No. of the French tariff products.
4. Oxen (1).
5. Cows (1).
6. Bulls (1).
7. Bullocks, steers and heiffers (1).
To the exclusion of animals in fat condition for butchering.
With regard to the system to be applied in order to ascertain what animals are to be subject to the minimum tariff and what to the general tariff the French government reserves to itself the right to follow the method of the percentage of neat meat or any other fair and equitable method, it being *well understood, that, in order to avoid any dispute between the importers and the French government, the condition of the animals, as to the matter in hand, shall be determined by duly sworn special agents of the ministry of agriculture, whose findings shall be final.
I beg to add that, in the unlikely event of experience founded on a series of well authenticated instances, demonstrating to our two governments that the method adopted by the French government is defective, the governments of Canada and France would jointly seek another modus operandi.
May I beg you kindly accept, Excellency, the assurance of my high esteen.
(Sgd.) J. RUATT,
The Minister of Agriculture.
So it was agreed that we should make this concession and that, rather than adopt at once the French system of percentage of neat meat, we should agree to leave the matter in the hands of the French government, accepting their assurance that it would be administered in good faith, and that, should any difference arise, we might.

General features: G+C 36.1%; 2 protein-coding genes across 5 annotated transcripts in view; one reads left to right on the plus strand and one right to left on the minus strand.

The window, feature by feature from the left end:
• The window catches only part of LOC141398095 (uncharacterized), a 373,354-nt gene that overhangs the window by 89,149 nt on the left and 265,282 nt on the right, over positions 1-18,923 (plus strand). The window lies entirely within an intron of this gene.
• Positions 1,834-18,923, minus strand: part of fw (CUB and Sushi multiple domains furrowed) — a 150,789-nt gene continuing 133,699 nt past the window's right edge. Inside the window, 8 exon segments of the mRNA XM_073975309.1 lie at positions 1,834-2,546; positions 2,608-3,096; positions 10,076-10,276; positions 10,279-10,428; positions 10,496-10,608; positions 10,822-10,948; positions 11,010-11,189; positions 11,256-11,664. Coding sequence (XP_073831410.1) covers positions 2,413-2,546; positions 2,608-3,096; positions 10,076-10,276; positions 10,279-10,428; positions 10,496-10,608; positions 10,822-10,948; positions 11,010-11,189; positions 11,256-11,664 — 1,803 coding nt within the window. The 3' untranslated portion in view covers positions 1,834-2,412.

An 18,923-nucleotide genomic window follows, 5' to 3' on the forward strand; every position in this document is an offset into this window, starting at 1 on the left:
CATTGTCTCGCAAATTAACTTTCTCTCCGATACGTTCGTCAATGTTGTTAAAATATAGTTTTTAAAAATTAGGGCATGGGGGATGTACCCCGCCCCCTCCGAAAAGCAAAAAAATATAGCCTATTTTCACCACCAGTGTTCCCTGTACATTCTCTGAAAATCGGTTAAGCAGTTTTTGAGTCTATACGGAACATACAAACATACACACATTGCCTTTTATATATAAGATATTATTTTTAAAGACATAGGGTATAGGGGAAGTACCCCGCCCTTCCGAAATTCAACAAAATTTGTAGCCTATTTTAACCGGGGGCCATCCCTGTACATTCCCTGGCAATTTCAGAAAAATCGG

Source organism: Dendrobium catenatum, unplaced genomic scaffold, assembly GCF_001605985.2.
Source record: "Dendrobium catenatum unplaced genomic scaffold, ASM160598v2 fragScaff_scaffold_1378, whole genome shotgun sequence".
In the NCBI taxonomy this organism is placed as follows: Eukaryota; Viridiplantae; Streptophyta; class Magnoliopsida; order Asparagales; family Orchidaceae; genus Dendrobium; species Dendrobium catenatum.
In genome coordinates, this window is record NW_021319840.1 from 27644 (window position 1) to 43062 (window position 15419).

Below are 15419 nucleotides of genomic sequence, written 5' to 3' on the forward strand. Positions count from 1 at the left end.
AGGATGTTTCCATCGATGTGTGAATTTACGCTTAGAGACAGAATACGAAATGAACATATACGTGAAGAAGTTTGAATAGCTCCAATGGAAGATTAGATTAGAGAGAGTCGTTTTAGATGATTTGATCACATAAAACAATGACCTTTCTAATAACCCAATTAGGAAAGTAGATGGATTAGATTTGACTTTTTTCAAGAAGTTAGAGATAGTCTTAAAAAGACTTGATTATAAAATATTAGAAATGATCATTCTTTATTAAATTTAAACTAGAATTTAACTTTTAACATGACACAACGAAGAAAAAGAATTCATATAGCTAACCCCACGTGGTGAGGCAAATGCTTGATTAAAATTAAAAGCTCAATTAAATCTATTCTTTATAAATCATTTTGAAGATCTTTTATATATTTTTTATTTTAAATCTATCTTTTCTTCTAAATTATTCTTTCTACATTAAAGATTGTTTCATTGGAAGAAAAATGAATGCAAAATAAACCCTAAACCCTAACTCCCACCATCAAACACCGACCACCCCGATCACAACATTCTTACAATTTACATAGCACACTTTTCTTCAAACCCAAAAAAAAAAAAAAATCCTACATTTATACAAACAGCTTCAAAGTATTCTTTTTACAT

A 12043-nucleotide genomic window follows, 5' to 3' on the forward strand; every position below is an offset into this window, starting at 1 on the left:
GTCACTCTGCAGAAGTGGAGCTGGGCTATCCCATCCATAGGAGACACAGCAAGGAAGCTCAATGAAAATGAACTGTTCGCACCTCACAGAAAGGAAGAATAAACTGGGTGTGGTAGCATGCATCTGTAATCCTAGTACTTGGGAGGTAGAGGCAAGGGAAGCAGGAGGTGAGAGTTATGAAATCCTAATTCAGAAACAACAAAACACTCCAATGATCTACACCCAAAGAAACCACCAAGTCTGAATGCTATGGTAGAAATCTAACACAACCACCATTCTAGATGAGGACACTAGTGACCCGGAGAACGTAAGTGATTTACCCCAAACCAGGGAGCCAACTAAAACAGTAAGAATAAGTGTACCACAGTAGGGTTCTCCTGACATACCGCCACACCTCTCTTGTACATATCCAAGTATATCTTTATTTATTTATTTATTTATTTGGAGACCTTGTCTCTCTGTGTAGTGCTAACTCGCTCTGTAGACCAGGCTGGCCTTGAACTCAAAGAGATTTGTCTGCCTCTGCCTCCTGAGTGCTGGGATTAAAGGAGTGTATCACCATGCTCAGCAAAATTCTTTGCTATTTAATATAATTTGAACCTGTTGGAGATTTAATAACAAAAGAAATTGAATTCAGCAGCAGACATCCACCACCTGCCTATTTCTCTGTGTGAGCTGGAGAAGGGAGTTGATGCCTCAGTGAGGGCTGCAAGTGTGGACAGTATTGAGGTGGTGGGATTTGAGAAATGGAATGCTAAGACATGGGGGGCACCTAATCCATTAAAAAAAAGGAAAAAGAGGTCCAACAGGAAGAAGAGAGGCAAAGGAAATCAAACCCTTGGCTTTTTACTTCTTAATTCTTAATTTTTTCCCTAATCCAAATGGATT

rely on a friendly adjustment between the two nations. So far I have dealt with all that is in the treaty. The treaty itself contains only a few lines, and these letters annexed are to be read as part of it.
There is another point to which attention was drawn and which was dealt with, not in the treaty itself, but in a friendly correspondence. It touches the question of direct importation. In the main treaty, article 8 reads as follows:
To enjoy the benefits of the aforementioned tariff advantages, products originating in France, Algeria, the French colonies and possessions and the territories of the protectorate of Indo-China, shall be conveyed without transhipment from a port of those territories.
That is from a French port-or from a port of a territory enjoying the preferential tariff or intermediate tariff into a sea or river port of Canada.
The latter part of the clause corresponds exactly, in reversing the order, and provides that a Canadian product shall be conveyed for transhipment from a Canadian port or from a port in a country enjoying the French minimum tariff to a port in France. When the main treaty was under consideration, myJion. friend from Jacques Cartier (Mr. Monk) asked what interpretation we put on that clause, and my answer was to the effect that, in the absence of any qualifying or modifying words, where reference was made to a country enjoying the intermediate tariff or a country enjoying the preferential tariff, we thought it would be held to mean a country enjoying the whole of such tariff.